When the top officials of the national banking regulatory agencies speak at an Independent Community Bankers of America national convention, they never receive a standing ovation. (The exception is Fed Chairman Alan Greenspan, who is perceived as the nation's treasurer, not as a regulator.)

But FDIC Chairman Donna Tanoue broke the pattern March 7 with her bold and public-spirited address calling for the strengthening and modernization of the FDIC. The speech began with a reaffirmation of the importance of the FDIC and federal deposit insurance to this nation's extraordinary financial stability. Chairman Tanoue stated that the $100,000 individual limit isn't what it was in 1980 - that if this coverage had been indexed to inflation, it would now be at $197,000.

She also noted that the FDIC has not raised the coverage limit in 20 years, the longest such period in its history. It was her hypothesis that "raising the coverage limit to $200,000 may not substantially elevate the risk of exposure of the funds."

Community bankers have not been growing their competitive core deposits. The figures speak for themselves.

The just-released FDIC first-quarter earnings report for banks dramatically underscores the developing trend for all FDIC-insured institutions - the share of commercial banks' assets funded by deposits fell for the eighth time in the last nine quarters, to 72.4%. At the same time net loans and leases to deposits showed a steady trend upward, reaching 75.6% at the end of 1999.

Core deposits are relatively stable, competitive, and low-cost. Community banks cannot buy funds in the money markets, unlike larger banks, which have the ongoing subsidy of being perceived as "too big to fail."

Chairman Tanoue had her finger on the right button. The ability of community financial institutions to attract and hold core deposits - which benefits their customer base and the communities they serve - is directly tied to federal deposit insurance and levels of coverage.

The response from community bankers was swift. "It is now our obligation as community bankers to make the economic and political case for this necessary change," then-ICBA president Bob Barsness told the convention. "I urge all of you to join with us to make this change a reality,"

There has been remarkable progress since Chairman Tanoue's speech.

Chairman Tanoue hosted a Roundtable Discussion in April on deposit insurance reform issues. The appropriate level of deposit insurance coverage was one of three key issues discussed.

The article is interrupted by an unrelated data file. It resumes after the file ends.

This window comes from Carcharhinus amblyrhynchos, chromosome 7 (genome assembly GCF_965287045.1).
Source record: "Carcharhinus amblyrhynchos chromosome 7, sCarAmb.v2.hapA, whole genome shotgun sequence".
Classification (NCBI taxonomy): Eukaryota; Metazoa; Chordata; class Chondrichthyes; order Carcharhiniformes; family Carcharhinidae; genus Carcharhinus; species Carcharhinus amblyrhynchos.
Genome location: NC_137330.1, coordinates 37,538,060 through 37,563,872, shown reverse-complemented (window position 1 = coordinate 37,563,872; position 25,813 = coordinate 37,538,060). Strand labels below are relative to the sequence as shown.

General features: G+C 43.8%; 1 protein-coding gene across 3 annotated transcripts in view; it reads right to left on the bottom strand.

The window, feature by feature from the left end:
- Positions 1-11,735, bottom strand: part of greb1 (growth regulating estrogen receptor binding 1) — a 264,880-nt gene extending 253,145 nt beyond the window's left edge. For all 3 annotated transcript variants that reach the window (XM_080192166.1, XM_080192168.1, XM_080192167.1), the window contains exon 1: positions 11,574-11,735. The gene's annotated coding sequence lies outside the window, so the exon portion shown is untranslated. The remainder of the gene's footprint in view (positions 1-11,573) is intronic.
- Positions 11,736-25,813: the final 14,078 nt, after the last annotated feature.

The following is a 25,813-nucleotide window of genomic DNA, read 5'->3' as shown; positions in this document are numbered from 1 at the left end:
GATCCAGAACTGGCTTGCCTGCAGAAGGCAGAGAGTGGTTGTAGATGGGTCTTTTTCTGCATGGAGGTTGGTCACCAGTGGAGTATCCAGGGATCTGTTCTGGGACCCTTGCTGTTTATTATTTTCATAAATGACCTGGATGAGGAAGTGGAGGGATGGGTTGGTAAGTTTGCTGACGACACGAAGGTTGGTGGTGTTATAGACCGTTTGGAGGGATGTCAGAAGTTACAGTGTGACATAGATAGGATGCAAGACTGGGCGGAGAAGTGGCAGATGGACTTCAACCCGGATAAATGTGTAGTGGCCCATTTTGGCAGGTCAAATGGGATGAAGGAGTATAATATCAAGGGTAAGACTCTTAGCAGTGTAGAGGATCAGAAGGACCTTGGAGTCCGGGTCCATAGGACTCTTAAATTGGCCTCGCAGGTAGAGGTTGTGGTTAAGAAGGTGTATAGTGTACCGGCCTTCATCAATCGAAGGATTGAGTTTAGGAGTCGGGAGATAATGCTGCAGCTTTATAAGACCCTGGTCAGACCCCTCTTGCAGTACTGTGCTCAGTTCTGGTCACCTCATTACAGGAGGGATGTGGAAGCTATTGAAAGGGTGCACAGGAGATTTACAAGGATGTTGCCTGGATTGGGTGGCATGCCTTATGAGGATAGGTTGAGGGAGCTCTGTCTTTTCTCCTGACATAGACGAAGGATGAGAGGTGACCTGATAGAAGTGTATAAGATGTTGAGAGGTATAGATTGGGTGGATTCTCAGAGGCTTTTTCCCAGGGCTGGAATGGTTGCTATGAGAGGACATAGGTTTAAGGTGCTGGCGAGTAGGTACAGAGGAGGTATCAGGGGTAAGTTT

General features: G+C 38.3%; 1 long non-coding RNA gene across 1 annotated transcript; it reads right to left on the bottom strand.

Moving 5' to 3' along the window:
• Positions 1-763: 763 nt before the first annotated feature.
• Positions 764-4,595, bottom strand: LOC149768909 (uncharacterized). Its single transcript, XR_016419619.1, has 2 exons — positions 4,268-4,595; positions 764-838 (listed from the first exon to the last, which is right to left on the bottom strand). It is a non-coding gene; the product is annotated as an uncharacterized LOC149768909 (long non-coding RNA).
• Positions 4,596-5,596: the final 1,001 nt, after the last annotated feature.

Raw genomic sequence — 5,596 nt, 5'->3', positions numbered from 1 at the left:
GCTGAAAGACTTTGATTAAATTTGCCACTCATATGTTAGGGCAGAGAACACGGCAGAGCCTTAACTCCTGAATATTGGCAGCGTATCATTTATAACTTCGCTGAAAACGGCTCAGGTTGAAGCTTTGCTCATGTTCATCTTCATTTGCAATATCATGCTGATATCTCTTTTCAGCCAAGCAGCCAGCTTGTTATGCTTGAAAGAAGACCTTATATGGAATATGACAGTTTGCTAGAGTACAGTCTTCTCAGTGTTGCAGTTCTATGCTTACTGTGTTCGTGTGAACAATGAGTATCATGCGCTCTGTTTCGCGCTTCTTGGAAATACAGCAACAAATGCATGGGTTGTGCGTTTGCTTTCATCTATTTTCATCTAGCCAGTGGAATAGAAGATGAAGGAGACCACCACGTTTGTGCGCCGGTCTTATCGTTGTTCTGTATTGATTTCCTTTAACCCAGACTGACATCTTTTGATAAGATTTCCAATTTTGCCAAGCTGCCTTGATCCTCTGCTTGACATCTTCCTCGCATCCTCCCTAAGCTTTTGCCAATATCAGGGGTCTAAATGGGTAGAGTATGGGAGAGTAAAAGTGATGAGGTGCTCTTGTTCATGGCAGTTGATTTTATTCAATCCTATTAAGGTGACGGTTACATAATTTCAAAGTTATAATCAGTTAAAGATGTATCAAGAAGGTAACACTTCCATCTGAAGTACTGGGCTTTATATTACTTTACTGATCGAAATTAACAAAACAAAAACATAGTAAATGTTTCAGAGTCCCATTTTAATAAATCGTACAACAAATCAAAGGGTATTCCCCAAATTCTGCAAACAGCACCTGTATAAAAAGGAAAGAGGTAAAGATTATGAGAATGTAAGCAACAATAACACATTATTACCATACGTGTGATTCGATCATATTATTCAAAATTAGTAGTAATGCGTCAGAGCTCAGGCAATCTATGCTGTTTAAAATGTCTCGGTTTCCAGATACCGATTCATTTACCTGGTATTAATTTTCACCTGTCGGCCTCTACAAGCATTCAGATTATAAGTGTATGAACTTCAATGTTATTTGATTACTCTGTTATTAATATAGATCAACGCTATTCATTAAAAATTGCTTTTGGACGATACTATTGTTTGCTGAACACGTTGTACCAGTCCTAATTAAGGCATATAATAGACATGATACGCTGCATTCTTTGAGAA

Significantly, at this forum the American Bankers Association and the powerful AARP joined with the ICBA in advocating increased coverage. The AARP signaled its support for increasing coverage, in part, because of the effect inflation has had on the level of coverage. The issue is also on the radar screen of the Credit Union National Association.

Events on the Hill have also been encouraging:

  • Rep. Joel Hefley, R-Colo., introduced legislation on March 16 to adjust the existing individual limit for inflation and to provide periodic cost of living adjustments. The Hefley bill, HR 4467, now has 22 cosponsors, representing both parties.
  • The same day the Hefley bill was introduced, Marge Roukema, R-N.J., the powerful chairwoman of the House Banking financial institutions subcommittee, announced that she was drafting legislation to increase the individual limit to as much as $200,000. "The $100,000 limit hasn't been adjusted in 20 years," Rep. Roukema said. "It is time to raise the ceiling again to reflect today's levels of income."
  • Two days later Sen. Tim Johnson, D-S.D., a member of the Senate Banking Committee, introduced legislation whose wording paralleled that of the Hefley bill. The senator noted that his bill "will allow the FDIC to better meet the needs of consumers over the long term" and "ensure that rural consumers have the opportunity to invest their money in rural banks and not be forced to invest their money elsewhere."
  • The Johnson bill, S 2589, also found prompt bipartisan co-sponsorship with Sen. Chuck Hagel, R-Neb., who is also a member of the Senate Banking Committee. Other cosponsors are Sens. Kent Conrad, D-N.D.; Robert Torricelli, D-N.J.; Russell Feingold, D-Wis.; and Bob Kerrey, D-Neb.
  • On June 15, House Banking Committee member Tom Campbell, R-Calif., introduced a bill very similar to the Hefley and Johnson bills. Rep. Henry Gonzalez, D-Tex., has introduced legislation calling for a study of the issue. The ICBA asked both presidential candidates to state their position on this key issue, and subsequently discussed the matter with Vice President Gore.

Are there bears in the increasing-FDIC-coverage-levels berry patch? Of course - there always have been. Senate Banking Committee Chairman Phil Gramm, R-Tex., is on record in strong opposition to any increase.We ask that he reconsider his position, to help ensure the future of our diversified financial system and future funding for Main Street America. There is no state where community banks play a more important role than in Texas.
Will this important legislation move this year? No. The clock has run out on new legislative initiatives in this Congress. But Chairman Tanoue soon will be coming forward with her recommendations.

And the growing level of support on the Hill built since March is very encouraging. It will provide a springboard for efforts in the next Congress.

Mr. Guenther is executive vice president of the Independent Community Bankers of America

Subscribe Now

Access to authoritative analysis and perspective and our data-driven report series.

14-Day Free Trial

No credit card required. Complete access to articles, breaking news and industry data.